Often overlooked when treating clients with acne is the emotional side of dealing with the condition. For youth, teasing and bullying often occurs. In some cases, this leads to depression, withdrawal, and even suicide. I have found that providing opportunities for clients to open up about the emotional element of acne creates an environment where they feel safe. Remember, it is not easy to gather the courage to make an appointment and have the very issue that could be contributing to poor self-esteem or emotional distress closely examined.
I had a very memorable consultation once with a mother and her son who had stage 4 acne. The mother was adamant that she had done all she could think of and nothing was working. She mentioned all of the antibiotics, face washes, lotions, and creams her son had used. As she talked, I noticed the son’s facial gestures seemed to say, “I don’t do all that.” His expression did not show any signs that one treatment had even been started.
I politely asked the mom if I could speak to her son alone; I had a feeling he might open up if we were able to speak privately. My instincts were spot on. When his mother left the room, the boy seemed to relax. I reviewed the treatments his mother had said he had been using and asked one simple question: “Have you really been using all of the products as instructed?”
I was not surprised to find the answer was no. The boy opened up about how he felt hurt by being looked at and judged. I also learned that the boy was not simply being lazy. No one had taken the time to explain to him the importance of each step of his treatment or how to use the products. He had never even been shown how to cleanse his face.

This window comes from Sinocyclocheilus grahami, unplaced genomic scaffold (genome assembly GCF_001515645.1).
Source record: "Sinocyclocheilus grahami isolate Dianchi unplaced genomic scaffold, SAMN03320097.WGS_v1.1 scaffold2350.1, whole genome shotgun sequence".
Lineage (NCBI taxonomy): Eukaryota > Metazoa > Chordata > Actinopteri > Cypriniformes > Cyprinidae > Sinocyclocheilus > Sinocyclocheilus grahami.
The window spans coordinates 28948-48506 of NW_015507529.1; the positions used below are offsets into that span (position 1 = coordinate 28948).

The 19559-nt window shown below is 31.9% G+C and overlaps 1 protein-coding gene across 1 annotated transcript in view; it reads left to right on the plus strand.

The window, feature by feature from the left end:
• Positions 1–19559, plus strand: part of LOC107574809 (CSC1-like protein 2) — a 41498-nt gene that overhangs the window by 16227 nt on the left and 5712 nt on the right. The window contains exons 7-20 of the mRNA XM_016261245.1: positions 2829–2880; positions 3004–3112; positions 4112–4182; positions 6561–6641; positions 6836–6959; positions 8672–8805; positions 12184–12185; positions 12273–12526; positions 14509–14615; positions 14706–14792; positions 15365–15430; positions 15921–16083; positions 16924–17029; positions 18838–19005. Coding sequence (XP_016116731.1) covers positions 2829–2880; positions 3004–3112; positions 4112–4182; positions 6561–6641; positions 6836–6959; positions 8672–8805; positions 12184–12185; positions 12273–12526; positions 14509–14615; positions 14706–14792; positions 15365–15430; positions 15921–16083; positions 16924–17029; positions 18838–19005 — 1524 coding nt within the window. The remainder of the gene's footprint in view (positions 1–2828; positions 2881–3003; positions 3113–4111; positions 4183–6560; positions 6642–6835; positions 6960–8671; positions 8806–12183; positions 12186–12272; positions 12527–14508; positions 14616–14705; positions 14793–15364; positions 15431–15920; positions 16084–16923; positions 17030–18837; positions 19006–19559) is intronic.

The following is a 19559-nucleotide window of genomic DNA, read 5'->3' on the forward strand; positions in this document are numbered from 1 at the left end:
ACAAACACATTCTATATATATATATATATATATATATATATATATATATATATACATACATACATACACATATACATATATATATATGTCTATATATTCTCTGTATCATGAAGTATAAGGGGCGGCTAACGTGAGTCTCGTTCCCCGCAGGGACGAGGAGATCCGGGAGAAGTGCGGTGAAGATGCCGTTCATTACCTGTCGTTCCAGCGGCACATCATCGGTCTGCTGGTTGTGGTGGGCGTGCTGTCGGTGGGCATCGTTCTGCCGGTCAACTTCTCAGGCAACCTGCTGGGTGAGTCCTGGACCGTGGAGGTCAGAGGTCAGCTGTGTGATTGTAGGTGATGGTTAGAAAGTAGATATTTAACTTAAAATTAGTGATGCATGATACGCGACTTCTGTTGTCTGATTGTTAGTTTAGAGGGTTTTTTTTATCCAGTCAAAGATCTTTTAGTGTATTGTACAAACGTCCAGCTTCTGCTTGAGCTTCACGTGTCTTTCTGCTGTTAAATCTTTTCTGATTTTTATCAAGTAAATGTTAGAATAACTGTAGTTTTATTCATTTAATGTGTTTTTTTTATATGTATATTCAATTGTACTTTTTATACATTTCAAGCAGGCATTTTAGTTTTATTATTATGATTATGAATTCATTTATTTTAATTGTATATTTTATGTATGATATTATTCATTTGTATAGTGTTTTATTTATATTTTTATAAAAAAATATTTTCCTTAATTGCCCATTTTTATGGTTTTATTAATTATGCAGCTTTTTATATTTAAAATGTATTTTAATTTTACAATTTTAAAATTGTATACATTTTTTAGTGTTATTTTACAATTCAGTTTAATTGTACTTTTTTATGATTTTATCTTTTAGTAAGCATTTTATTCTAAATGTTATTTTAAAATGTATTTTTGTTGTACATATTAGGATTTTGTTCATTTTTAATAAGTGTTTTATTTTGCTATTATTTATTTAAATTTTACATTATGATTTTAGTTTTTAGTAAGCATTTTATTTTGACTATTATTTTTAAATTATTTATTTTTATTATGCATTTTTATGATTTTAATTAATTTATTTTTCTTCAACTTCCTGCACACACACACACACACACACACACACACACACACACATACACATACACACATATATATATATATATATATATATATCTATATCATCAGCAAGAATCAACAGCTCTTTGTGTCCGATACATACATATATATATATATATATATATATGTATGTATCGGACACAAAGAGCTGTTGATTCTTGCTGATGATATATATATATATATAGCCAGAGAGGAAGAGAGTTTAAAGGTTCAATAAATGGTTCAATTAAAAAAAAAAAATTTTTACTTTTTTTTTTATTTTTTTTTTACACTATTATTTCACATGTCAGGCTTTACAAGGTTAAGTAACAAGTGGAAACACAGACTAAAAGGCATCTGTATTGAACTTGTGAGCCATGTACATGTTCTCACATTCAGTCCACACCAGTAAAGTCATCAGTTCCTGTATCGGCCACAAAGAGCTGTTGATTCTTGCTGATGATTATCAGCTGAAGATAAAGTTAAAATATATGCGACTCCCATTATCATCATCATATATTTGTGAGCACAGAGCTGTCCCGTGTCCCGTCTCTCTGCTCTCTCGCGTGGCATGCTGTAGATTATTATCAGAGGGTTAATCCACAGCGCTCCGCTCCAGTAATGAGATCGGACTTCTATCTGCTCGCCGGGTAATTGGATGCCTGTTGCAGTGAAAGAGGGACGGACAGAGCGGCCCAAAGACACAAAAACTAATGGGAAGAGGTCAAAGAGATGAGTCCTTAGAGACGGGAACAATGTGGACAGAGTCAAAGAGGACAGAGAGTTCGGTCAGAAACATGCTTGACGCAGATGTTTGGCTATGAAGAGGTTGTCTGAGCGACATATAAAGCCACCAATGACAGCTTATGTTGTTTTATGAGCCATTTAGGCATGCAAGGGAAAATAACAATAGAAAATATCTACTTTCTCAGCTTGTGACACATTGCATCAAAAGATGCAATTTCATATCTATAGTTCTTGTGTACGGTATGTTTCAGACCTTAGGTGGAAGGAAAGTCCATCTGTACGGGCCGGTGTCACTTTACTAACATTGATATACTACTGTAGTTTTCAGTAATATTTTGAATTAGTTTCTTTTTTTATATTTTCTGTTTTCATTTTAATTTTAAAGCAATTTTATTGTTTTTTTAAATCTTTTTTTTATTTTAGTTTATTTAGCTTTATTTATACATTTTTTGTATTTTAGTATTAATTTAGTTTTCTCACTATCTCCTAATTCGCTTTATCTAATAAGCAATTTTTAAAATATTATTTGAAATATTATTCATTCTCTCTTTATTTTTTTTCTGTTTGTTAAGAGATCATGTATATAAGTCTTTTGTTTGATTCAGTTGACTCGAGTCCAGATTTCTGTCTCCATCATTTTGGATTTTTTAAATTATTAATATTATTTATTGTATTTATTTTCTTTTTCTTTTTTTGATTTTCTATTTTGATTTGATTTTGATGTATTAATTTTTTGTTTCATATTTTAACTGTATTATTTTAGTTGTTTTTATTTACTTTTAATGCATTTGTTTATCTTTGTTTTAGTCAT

That day, I explained a timeline of expectations and taught him how to use his treatment products and tricks for committing to the process. Finally, the young man’s success was in his own hands. He felt empowered and excited to see a light at the end of the tunnel.
Connect with your clients. You went to school to learn how to perform treatments, but your clients did not. Remember to teach clients how to wash properly, how to apply products, and so forth. It is imperative for their success and happiness.
Taking the time to listen and teach builds a strong relationship with clients. Strong relationships create lifelong clients that lead to referrals and builds business. Start looking for these types of opportunities to make positive changes for you and your clients.
Michelle R. DeLeon